Cat’s out of the bag! - Hindustan Times

Cat’s out of the bag!

Hindustan Times | By, New Delhi
Jun 17, 2013 04:59 PM IST

Lions might adorn the Ashoka Pillar but neither they nor cheetahs are native to India, says Valmik Thapar. HT presents an excerpt from the prologue to his new book that convincingly makes this argument.

Exotic Aliens; The Lion and the Cheetah in India
Valmik Thapar, Romila Thapar, Yusuf Ansari
Aleph Rs. 599 pp 345


Lions might adorn the Ashoka Pillar but neither they nor cheetahs are native to India, says Valmik Thapar. HT presents an excerpt from the prologue to his new book that convincingly makes this argument.

Captain Thomas Williamson, the author of the epic book about India’s animals, Oriental Field Sports, says that in the 1780s, while pig-sticking, one was likely to encounter tigers that had strayed into the open, but never lions, or for that matter, cheetahs... he believed that there were no lions in Hindustan...

The debate about the origins and prevalence of lions and cheetahs in India must have been vigorous in the eighteenth century and later but I was intrigued by the fact that... in the twentieth century, most serious observers just took it for granted that lions and cheetahs were indigenous to India… Why is it that the comments about lions and cheetahs and their rarity remain unchanged over hundreds of years, especially from people who travelled across India in search of game?

Why are pictures of lions as hunting trophies so rare and the few that exist tend to have been taken after 1886 in Gir? Where are the cheetahs in the hunters’ bags? After all, according to commentators, hunters were responsible for destroying both these species.

As I researched my thesis, I grew convinced that I had stumbled upon the biggest myth perpetrated about these two species in India. Tigers and leopards were everywhere in historical records... but lions and cheetahs were almost invisible... What I believe — and this is what my co-authors and I explore throughout the book — is that lions from Persia and Africa were being imported into the country 2,500 years ago (and then on) to meet the demand of Indian royals, and being bred and propagated as court symbols and for hunting; this imported animal was erroneously called the Asiatic lion.

The story of the cheetah is much the same but its inability to breed in captivity meant that many more had to be imported. Both species in India were genetic mixtures of animals brought in from elsewhere, and their own inbreeding; their genetic makeup can be best described as a khichdi of genes...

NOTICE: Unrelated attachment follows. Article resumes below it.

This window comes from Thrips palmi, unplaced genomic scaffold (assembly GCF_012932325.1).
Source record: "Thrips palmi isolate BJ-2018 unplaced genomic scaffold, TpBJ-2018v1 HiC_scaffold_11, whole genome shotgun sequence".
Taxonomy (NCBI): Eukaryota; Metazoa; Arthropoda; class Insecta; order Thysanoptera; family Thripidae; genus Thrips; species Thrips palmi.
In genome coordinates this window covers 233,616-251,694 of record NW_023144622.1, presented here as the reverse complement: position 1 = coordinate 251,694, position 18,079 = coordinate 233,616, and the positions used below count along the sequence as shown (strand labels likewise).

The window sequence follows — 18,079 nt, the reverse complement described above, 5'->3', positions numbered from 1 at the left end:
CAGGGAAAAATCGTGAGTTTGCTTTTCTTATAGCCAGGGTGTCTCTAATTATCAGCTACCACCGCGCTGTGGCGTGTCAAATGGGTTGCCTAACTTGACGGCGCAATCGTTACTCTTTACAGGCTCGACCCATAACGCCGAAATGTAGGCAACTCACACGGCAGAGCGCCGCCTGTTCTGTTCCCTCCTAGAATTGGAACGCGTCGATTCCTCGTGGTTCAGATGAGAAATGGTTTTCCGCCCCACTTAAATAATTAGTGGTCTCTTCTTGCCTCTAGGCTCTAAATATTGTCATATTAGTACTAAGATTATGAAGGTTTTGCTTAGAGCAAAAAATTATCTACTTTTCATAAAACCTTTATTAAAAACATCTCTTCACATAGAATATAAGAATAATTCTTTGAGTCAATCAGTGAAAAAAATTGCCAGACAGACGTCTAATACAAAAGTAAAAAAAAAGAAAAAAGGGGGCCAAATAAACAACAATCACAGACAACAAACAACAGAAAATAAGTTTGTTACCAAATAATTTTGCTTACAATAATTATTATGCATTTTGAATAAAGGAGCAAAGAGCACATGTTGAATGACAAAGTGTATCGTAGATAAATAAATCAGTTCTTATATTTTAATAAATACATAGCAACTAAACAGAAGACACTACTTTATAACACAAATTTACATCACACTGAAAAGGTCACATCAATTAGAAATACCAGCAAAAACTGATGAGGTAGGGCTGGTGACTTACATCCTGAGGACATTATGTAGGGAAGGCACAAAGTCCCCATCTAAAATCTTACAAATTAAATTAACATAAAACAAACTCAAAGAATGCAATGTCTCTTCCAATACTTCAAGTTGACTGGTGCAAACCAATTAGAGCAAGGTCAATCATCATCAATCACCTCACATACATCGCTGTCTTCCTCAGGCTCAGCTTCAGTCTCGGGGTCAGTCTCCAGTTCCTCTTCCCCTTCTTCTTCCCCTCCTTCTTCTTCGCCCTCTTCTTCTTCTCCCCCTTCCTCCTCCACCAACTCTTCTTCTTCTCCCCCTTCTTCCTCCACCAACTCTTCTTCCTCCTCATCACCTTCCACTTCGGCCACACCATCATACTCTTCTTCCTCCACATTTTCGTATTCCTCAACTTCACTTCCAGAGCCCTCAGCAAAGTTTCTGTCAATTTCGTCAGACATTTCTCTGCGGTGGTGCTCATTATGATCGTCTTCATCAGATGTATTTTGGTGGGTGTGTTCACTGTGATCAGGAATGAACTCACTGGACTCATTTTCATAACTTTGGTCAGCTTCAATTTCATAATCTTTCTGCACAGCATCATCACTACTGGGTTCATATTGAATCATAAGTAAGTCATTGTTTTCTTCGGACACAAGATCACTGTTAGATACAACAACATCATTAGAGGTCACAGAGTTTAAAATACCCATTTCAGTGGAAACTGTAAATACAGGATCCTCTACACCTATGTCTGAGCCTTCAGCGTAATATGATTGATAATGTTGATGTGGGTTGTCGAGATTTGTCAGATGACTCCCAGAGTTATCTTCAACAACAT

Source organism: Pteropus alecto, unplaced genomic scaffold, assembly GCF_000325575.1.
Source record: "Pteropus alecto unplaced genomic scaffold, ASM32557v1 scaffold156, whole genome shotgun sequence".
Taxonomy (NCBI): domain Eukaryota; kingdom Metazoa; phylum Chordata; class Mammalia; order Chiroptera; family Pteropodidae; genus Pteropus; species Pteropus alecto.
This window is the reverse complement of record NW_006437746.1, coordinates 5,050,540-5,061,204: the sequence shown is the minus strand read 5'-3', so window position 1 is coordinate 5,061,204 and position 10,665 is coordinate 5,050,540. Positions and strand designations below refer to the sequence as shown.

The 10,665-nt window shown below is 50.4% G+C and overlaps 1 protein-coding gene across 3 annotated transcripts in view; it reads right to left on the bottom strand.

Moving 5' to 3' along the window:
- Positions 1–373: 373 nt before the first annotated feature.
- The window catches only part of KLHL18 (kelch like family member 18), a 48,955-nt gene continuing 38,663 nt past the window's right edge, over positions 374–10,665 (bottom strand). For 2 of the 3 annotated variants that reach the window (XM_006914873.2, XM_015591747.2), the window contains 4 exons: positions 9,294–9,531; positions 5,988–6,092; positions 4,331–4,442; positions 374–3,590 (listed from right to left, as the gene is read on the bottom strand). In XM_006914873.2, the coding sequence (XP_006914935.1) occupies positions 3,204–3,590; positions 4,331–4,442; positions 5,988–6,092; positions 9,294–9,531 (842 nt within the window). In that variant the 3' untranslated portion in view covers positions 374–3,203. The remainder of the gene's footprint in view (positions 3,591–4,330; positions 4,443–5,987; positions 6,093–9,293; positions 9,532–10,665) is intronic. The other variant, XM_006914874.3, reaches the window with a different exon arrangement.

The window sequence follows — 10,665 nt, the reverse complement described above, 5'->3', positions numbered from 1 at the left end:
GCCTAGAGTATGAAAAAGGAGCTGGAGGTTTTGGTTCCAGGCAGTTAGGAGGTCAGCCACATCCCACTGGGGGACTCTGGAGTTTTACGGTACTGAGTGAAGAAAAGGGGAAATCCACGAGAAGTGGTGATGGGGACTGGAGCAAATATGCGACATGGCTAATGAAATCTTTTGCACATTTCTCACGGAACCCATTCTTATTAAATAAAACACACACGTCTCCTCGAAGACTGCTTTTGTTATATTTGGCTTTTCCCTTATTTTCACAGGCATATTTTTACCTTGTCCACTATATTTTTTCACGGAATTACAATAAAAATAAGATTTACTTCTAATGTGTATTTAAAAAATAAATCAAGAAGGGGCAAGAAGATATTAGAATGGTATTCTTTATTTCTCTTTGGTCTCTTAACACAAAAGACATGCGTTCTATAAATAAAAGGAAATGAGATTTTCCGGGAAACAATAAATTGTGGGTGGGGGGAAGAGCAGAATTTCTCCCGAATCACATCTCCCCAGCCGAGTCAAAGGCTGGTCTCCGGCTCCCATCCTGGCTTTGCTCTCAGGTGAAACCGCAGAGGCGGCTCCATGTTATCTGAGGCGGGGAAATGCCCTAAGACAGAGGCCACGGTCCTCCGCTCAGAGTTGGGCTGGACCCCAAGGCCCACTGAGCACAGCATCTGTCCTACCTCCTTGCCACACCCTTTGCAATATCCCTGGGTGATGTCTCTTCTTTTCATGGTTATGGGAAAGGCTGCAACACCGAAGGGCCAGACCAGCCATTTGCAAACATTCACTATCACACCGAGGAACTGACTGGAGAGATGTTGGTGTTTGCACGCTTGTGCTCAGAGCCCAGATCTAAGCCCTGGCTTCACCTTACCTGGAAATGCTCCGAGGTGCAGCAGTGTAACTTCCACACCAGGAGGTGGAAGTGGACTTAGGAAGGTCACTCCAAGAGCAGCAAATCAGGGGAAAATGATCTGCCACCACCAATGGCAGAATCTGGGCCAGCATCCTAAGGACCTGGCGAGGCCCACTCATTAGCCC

As I am not a geneticist, let me quote Stephen J. O’Brien who, in his eye-opening book, Tears of the Cheetah: The Genetic Secrets of Our Animal Ancestors says, ‘[The] physical traits in Asian lions are manifestations of extremely severe inbreeding in their very recent past. The evidence for our conclusions was encrypted in their genes.’ He writes that Asian lions from the zoo or Gir forest had ‘virtually zero genetic diversity’ compared to the African lion...

Stephen O’Brien was very clear that ...The bottleneck that compromised the Gir lions’ genetic variation dated back not just one century but three millennia! Whatever might have happened around 2,500 to 3,000 years ago to cause severe inbreeding in the lion, this was also the time where I believe the lion as an exotic animal entered India and was propagated by man…

Romila Thapar states: ‘... If there were lions here, why do they not occur on Indus seals...? It would seem that there were no lions in this area during the period of the Harappan cities...’ If there were no lions 4,500 years ago and they remained rare in the periods that followed... then it must have been an exotic import all along as there is no gradual decline in the species.

I believe that the lion came to India just before or with Alexander’s invasion of India around the third or fourth century BCE. It was from this time onwards that lions were bred, either in designated hunting parks or royal zoos, just like the Gir lion was bred in the late nineteenth century.

The breeding of lions in ancient times was for the hunt, or to keep in menageries or in the court of the king as symbols of royal power...

The evidence that my co-authors and I have unearthed... has duly underlined the basic premise that I began this book with — that the Indian (or Asiatic) lion and the Indian (or Asiatic) cheetah are not distinctive subspecies but are exotic aliens that live (or lived) in the land of the tiger...

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